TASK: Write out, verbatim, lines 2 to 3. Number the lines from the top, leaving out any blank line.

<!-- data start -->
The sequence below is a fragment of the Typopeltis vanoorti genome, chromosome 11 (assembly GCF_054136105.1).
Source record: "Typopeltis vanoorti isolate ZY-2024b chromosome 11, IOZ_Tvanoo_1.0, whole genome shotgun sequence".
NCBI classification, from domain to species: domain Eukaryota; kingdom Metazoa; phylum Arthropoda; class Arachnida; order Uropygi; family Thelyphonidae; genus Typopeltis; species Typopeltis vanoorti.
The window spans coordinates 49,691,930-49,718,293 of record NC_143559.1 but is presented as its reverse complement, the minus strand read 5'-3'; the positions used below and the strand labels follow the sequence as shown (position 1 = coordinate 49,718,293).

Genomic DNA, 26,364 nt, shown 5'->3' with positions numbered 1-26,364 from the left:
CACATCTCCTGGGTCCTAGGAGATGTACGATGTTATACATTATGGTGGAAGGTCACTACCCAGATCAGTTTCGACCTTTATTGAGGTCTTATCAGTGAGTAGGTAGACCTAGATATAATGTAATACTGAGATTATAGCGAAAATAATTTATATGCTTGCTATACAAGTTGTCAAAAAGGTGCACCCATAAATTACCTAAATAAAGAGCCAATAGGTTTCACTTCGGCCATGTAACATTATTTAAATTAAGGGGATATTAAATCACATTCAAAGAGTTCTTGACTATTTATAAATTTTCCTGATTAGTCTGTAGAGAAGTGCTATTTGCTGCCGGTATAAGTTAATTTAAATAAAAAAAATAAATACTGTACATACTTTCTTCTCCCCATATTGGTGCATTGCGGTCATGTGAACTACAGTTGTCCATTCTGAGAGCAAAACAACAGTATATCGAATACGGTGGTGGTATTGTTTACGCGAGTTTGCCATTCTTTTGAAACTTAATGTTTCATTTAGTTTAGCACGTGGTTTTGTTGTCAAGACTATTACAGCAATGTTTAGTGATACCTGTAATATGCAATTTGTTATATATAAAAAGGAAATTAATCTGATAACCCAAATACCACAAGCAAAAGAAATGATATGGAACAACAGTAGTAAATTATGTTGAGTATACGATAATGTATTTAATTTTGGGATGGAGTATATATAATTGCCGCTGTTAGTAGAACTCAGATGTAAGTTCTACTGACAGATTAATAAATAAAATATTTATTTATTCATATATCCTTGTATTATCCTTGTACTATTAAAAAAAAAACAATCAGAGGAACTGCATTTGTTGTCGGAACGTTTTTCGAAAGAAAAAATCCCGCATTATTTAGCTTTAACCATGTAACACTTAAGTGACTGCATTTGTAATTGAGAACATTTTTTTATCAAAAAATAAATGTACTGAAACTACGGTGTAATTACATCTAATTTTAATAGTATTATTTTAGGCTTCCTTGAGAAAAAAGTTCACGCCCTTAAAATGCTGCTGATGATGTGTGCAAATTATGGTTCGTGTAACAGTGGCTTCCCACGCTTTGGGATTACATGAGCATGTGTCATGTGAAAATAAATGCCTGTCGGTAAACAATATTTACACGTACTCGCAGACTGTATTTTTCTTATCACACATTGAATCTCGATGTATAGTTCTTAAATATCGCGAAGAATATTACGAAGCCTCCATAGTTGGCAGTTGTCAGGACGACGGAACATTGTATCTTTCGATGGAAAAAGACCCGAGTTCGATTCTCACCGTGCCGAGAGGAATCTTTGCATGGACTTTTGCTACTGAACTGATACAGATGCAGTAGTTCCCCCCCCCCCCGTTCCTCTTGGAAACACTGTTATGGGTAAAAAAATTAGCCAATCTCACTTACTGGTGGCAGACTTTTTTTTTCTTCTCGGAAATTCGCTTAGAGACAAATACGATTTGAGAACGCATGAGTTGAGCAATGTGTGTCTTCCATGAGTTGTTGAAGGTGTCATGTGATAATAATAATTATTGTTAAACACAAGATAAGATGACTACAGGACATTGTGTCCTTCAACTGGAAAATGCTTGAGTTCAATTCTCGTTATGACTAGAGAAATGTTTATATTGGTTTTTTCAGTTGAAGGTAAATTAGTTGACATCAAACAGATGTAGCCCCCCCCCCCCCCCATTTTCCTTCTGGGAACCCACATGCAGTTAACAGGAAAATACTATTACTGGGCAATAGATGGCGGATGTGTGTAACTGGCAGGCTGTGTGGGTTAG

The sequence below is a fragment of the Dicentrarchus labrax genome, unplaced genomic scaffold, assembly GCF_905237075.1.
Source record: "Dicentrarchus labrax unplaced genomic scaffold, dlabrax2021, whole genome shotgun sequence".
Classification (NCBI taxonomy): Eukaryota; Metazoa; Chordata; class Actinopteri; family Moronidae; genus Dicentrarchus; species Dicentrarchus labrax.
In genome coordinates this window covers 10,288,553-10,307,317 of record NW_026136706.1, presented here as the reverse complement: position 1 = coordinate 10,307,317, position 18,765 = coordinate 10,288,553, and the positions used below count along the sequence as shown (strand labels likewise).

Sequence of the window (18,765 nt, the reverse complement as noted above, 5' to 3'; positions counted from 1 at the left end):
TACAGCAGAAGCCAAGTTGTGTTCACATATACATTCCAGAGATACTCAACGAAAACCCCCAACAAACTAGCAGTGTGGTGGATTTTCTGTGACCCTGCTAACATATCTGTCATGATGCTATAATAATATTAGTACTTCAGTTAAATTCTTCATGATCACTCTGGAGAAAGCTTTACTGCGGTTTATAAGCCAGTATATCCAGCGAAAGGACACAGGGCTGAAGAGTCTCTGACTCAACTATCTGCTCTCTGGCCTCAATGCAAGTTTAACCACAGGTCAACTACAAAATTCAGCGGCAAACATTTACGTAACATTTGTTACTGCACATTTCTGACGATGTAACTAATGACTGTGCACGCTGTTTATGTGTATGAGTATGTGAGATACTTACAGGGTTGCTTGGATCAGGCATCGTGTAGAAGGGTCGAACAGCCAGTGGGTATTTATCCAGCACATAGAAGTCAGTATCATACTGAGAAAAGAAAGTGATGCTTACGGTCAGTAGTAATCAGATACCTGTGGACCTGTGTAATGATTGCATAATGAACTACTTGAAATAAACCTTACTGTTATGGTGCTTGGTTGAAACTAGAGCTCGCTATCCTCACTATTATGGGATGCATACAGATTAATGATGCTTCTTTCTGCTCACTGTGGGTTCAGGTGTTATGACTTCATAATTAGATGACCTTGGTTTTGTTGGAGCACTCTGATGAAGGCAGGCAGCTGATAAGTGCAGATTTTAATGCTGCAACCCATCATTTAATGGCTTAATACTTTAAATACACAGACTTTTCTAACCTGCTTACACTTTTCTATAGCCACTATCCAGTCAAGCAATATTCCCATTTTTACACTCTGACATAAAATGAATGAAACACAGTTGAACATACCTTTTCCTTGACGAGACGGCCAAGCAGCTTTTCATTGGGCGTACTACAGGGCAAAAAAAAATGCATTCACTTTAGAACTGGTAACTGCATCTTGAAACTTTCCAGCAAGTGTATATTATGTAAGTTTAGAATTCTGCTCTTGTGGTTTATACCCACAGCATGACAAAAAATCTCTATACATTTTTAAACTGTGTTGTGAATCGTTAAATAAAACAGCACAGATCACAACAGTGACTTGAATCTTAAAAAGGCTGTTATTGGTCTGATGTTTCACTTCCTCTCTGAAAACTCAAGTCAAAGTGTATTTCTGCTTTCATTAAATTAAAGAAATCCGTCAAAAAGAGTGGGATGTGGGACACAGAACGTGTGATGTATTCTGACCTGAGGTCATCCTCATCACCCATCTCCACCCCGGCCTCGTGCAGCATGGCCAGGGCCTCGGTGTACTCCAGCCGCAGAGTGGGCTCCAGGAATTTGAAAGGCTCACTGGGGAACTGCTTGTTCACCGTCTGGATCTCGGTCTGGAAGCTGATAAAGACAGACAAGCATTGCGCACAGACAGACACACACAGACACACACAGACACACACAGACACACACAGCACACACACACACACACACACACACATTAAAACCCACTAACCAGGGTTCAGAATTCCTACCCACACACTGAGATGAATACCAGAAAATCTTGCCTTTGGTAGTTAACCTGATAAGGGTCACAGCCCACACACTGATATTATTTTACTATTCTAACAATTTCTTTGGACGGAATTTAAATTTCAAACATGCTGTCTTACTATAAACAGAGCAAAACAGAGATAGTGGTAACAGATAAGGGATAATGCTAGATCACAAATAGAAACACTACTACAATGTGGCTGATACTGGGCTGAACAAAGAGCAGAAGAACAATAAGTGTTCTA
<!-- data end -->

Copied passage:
Source record: "Typopeltis vanoorti isolate ZY-2024b chromosome 11, IOZ_Tvanoo_1.0, whole genome shotgun sequence".
NCBI classification, from domain to species: domain Eukaryota; kingdom Metazoa; phylum Arthropoda; class Arachnida; order Uropygi; family Thelyphonidae; genus Typopeltis; species Typopeltis vanoorti.